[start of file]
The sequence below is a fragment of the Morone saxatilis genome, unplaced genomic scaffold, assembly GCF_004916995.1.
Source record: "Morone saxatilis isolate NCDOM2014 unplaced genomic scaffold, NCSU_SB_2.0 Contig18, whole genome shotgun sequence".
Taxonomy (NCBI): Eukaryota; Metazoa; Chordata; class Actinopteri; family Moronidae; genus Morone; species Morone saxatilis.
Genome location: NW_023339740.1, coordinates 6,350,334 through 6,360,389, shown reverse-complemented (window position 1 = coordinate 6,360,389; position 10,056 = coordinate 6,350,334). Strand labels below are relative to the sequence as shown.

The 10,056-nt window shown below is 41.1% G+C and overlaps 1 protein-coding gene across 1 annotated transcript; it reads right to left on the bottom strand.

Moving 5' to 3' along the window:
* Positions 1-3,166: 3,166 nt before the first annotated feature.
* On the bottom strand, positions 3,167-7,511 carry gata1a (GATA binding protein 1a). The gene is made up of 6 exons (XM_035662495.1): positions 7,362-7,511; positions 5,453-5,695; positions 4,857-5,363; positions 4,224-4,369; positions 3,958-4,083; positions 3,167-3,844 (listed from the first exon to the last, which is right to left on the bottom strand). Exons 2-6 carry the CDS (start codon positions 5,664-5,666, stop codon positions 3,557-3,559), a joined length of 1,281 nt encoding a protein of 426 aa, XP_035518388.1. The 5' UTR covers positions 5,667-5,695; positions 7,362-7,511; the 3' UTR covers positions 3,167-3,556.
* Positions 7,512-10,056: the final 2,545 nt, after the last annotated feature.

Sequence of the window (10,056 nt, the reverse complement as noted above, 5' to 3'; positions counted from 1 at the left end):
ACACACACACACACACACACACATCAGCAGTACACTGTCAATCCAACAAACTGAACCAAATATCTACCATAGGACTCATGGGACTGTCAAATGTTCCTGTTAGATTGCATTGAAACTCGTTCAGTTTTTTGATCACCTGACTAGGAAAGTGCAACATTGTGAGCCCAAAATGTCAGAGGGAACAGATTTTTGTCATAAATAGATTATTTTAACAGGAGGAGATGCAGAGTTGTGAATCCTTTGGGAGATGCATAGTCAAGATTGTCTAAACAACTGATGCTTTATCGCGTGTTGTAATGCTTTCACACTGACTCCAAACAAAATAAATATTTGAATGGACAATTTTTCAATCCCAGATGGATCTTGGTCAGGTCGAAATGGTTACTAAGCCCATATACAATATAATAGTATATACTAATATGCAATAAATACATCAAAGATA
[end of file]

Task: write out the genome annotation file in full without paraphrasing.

The sequence below is a fragment of the Morone saxatilis genome, unplaced genomic scaffold, assembly GCF_004916995.1.
Source record: "Morone saxatilis isolate NCDOM2014 unplaced genomic scaffold, NCSU_SB_2.0 Contig18, whole genome shotgun sequence".
Taxonomy (NCBI): Eukaryota; Metazoa; Chordata; class Actinopteri; family Moronidae; genus Morone; species Morone saxatilis.
Genome location: NW_023339740.1, coordinates 6,350,334 through 6,360,389, shown reverse-complemented (window position 1 = coordinate 6,360,389; position 10,056 = coordinate 6,350,334). Strand labels below are relative to the sequence as shown.

The 10,056-nt window shown below is 41.1% G+C and overlaps 1 protein-coding gene across 1 annotated transcript; it reads right to left on the bottom strand.

Moving 5' to 3' along the window:
* Positions 1-3,166: 3,166 nt before the first annotated feature.
* On the bottom strand, positions 3,167-7,511 carry gata1a (GATA binding protein 1a). The gene is made up of 6 exons (XM_035662495.1): positions 7,362-7,511; positions 5,453-5,695; positions 4,857-5,363; positions 4,224-4,369; positions 3,958-4,083; positions 3,167-3,844 (listed from the first exon to the last, which is right to left on the bottom strand). Exons 2-6 carry the CDS (start codon positions 5,664-5,666, stop codon positions 3,557-3,559), a joined length of 1,281 nt encoding a protein of 426 aa, XP_035518388.1. The 5' UTR covers positions 5,667-5,695; positions 7,362-7,511; the 3' UTR covers positions 3,167-3,556.
* Positions 7,512-10,056: the final 2,545 nt, after the last annotated feature.

Sequence of the window (10,056 nt, the reverse complement as noted above, 5' to 3'; positions counted from 1 at the left end):
ACACACACACACACACACACACATCAGCAGTACACTGTCAATCCAACAAACTGAACCAAATATCTACCATAGGACTCATGGGACTGTCAAATGTTCCTGTTAGATTGCATTGAAACTCGTTCAGTTTTTTGATCACCTGACTAGGAAAGTGCAACATTGTGAGCCCAAAATGTCAGAGGGAACAGATTTTTGTCATAAATAGATTATTTTAACAGGAGGAGATGCAGAGTTGTGAATCCTTTGGGAGATGCATAGTCAAGATTGTCTAAACAACTGATGCTTTATCGCGTGTTGTAATGCTTTCACACTGACTCCAAACAAAATAAATATTTGAATGGACAATTTTTCAATCCCAGATGGATCTTGGTCAGGTCGAAATGGTTACTAAGCCCATATACAATATAATAGTATATACTAATATGCAATAAATACATCAAAGATA